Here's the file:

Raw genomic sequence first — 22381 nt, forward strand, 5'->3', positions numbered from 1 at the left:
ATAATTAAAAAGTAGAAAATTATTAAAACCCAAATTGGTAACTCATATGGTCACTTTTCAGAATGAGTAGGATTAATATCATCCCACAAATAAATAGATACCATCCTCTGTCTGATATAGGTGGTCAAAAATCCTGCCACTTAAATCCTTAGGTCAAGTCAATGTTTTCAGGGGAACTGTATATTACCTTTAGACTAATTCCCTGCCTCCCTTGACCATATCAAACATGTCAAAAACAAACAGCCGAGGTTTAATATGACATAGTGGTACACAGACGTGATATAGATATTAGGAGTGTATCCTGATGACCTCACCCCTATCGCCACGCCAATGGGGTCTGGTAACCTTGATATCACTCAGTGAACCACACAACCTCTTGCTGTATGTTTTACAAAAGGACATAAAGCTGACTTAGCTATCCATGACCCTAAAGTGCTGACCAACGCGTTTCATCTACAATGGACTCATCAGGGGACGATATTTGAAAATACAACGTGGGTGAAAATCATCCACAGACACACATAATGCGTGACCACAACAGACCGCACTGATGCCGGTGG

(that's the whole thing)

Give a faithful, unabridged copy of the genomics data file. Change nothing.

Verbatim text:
Raw genomic sequence first — 22381 nt, forward strand, 5'->3', positions numbered from 1 at the left:
ATAATTAAAAAGTAGAAAATTATTAAAACCCAAATTGGTAACTCATATGGTCACTTTTCAGAATGAGTAGGATTAATATCATCCCACAAATAAATAGATACCATCCTCTGTCTGATATAGGTGGTCAAAAATCCTGCCACTTAAATCCTTAGGTCAAGTCAATGTTTTCAGGGGAACTGTATATTACCTTTAGACTAATTCCCTGCCTCCCTTGACCATATCAAACATGTCAAAAACAAACAGCCGAGGTTTAATATGACATAGTGGTACACAGACGTGATATAGATATTAGGAGTGTATCCTGATGACCTCACCCCTATCGCCACGCCAATGGGGTCTGGTAACCTTGATATCACTCAGTGAACCACACAACCTCTTGCTGTATGTTTTACAAAAGGACATAAAGCTGACTTAGCTATCCATGACCCTAAAGTGCTGACCAACGCGTTTCATCTACAATGGACTCATCAGGGGACGATATTTGAAAATACAACGTGGGTGAAAATCATCCACAGACACACATAATGCGTGACCACAACAGACCGCACTGATGCCGGTGG